Vicky got lucky

By Gene Miller, February 2015

This City has been managed by stewards, not visionaries…until now.

The CD liner notes state that only once in his career, a century ago, the German symphonic composer Engelbert Humperdinck transcended his own talents and reached a higher musical plane. Königskinder (The King’s Children) has “genuine qualities,” sniffs the writer, but it is in Humperdinck’s opera Hansel und Gretel alone that the “mysterious phenomenon occurs when talent becomes genius.”

What a succinct and tantalizing formulation: that “mysterious phenomenon…when talent becomes genius.”

Taking nothing away from the musical locus of this idea, I want to shift its thesis from artistic creativity to local civic leadership. In offering this narrative, I don’t have an especially credentialed viewpoint, only a 45-year resident’s perspective.

I’m not sure when Victoria went smaller-than-life, raising neurasthenia to a civic art form, while co-expectant Collapse and Death played aces-high beside the exit door, waiting for the call.

Victoria has for so many years gone to its tiny place that it’s hard now not to think of it as the new normal. This happened by degrees, of course, but it has become reflex, and so much our signature, that any reasonable person (I’m borderline) might wonder if the burg even retains the skills and life force to do anything different. 

When all that phrumphy “little bit of England” bunting peeled off the walls in the ’70s and ’80s, along with many of the city’s other conceits about its political and cultural importance, Victoria found itself flat-footed and identity-less, with no second act prepared. Resembling nothing so much as a rustbelt factory town, Victoria had little practice in the art of self-renewal. Our one industry was government—the meat in our sandwich; and while government remains, its presence is less ceremonial and “heroic,” less defining of city character, and ever more administrative. It could be anywhere. 

And what else did we have? We were loaded with commercial, social and cultural infrastructure addressing the needs and tastes of the sunset crowd—the change-averse retired and pensioned.

With the exception of now-long-ago fearless iconoclast Mayor Peter Pollen and the imperfect but well-intentioned Dean Fortin, the City, as in some Tolkien fantasy, has been managed by stewards, not change leaders or visionaries. Victoria’s collapse of aspiration was further intensified by Vancouver’s economic ascendancy and gravitational pull, the diminishing gravitas of Victoria on the provincial political stage, and a local stampede to the suburbs, further vitiating the City’s economic heft and cultural centrality.  

Victoria: “Downtown, the Centre of it All!”

Uptown and Costco: “Uh, sure, whatever you say, Vicky.”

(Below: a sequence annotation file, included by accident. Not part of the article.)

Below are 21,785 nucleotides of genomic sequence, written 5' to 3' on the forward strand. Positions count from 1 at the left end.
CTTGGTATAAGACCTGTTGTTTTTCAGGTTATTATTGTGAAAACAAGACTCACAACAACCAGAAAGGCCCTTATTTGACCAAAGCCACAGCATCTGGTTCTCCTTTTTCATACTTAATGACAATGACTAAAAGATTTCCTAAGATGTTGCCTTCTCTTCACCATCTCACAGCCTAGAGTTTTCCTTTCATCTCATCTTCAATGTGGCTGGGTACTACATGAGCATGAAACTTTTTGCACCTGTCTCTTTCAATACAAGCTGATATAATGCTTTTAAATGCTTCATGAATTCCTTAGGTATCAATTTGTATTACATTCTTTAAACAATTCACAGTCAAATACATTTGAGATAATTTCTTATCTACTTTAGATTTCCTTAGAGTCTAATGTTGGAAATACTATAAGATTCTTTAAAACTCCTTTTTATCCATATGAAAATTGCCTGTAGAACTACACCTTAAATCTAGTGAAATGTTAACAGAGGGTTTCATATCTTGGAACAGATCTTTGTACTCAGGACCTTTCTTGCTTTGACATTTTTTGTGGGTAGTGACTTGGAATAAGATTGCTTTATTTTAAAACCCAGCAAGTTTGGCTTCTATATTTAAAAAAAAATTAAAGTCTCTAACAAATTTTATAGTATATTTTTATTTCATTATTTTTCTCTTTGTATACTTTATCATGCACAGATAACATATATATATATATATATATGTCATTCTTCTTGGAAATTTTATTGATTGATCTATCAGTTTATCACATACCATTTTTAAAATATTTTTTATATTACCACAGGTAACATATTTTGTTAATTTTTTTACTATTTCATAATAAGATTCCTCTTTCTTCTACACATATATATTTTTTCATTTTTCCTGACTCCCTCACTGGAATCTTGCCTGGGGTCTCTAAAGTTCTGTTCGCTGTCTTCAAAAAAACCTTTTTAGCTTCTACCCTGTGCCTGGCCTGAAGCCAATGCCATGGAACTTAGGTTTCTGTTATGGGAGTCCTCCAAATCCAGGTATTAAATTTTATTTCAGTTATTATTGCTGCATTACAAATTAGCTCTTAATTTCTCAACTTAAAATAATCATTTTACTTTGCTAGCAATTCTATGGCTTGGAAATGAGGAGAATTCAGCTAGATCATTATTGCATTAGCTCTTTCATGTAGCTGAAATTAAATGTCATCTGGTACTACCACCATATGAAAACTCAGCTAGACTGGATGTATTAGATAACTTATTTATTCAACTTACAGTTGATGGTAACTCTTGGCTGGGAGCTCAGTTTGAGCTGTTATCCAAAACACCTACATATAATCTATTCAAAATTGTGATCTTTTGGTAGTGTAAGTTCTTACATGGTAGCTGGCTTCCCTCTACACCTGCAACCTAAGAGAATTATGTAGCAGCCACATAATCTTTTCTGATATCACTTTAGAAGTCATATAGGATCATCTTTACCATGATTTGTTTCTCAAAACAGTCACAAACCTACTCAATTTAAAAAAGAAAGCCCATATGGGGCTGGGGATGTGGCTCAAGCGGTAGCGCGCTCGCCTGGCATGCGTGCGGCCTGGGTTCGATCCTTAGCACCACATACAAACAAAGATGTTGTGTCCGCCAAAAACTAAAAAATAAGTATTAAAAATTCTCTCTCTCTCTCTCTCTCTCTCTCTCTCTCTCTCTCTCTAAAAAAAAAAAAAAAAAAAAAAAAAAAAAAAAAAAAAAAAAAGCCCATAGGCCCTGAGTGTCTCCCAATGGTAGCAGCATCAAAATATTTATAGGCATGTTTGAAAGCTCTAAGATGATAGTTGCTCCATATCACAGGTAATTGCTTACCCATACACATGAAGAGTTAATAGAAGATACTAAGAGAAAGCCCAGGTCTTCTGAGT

The rest of the world might go “better mousetrap” and “big box,” but Victoria would say “shoppe,” thank you. Incapable of reinventing itself, Victoria, like some pigeon-breasted matriarch, just doubled down on decorum and control; but, as practiced by nations, cities or individuals, control requires an enormous commitment of energy and capacity diverted from other purposes. 

Denial of change never works for long, and propriety is almost always a losing bet with the Future (watch Downton Abbey). The energy (and heart and mind) mis-invested over the years in producing and defending Victoria’s regulation culture, rather than creating a new story of creative enterprise and initiative, has been a predictable and tragic waste. 

Trapped in this Dickensian nightmare, perfectly competent and creative City personnel have been inducted as actors in the theatre of small gestures, featuring a front-counter clerk-y peevishness and an atmosphere of caution and guardedness in which Every. Little. Thing. Has. To. Be. Negotiated. For countless years, the invisible inscription over the City Hall entry has proclaimed: Relinquere Omnes Spes, very loosely translated as “If you have to ask—and you do—the answer is No.”

The fire alarm message anywhere else says: “Break Glass in Emergency.” In Victoria, we filter urgency and imperative through some grotesque local pathology and turn it into process: “Submit Emergency Response Application Before Breaking Glass.” 

Enter Lisa Helps, Victoria’s new mayor. Or to re-arrange those words, are we ready for a new civic adventure? Are we ready for the Future? 

Helps, given good political luck, some brilliant hires in the near-term (planning director, notably) and Council’s untested but hoped-for ability to wholeheartedly embrace occasion, is capable of authoring a climate of possibility and civic expression unlike anything we’ve seen in the City’s history. It’s in her DNA; she’s a “new person” tuned to economic and social potential presenting itself in a fresh cultural language. Ah, I know what else she is…she’s young! At the same time (and this makes her rare), she offers an energetic vision of community and connection. This is the package we elected, and this is her mandate. It would be a shame to waste her potential, her four-year term, and our hopes.